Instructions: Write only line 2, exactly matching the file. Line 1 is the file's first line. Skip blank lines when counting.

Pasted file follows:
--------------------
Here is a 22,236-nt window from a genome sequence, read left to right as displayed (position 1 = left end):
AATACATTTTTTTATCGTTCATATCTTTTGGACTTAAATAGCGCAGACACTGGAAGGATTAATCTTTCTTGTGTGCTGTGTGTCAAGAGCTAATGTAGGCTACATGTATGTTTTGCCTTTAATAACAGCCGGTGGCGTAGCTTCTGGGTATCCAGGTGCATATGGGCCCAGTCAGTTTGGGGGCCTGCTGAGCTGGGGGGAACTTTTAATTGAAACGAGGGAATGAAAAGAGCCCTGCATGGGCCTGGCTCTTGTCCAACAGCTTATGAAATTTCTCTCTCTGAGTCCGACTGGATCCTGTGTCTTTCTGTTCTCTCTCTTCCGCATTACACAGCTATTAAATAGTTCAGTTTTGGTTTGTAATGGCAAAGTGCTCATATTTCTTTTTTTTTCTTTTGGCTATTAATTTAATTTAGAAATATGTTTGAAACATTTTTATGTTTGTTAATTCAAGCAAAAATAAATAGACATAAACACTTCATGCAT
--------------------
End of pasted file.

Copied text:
AATACATTTTTTTATCGTTCATATCTTTTGGACTTAAATAGCGCAGACACTGGAAGGATTAATCTTTCTTGTGTGCTGTGTGTCAAGAGCTAATGTAGGCTACATGTATGTTTTGCCTTTAATAACAGCCGGTGGCGTAGCTTCTGGGTATCCAGGTGCATATGGGCCCAGTCAGTTTGGGGGCCTGCTGAGCTGGGGGGAACTTTTAATTGAAACGAGGGAATGAAAAGAGCCCTGCATGGGCCTGGCTCTTGTCCAACAGCTTATGAAATTTCTCTCTCTGAGTCCGACTGGATCCTGTGTCTTTCTGTTCTCTCTCTTCCGCATTACACAGCTATTAAATAGTTCAGTTTTGGTTTGTAATGGCAAAGTGCTCATATTTCTTTTTTTTTCTTTTGGCTATTAATTTAATTTAGAAATATGTTTGAAACATTTTTATGTTTGTTAATTCAAGCAAAAATAAATAGACATAAACACTTCATGCAT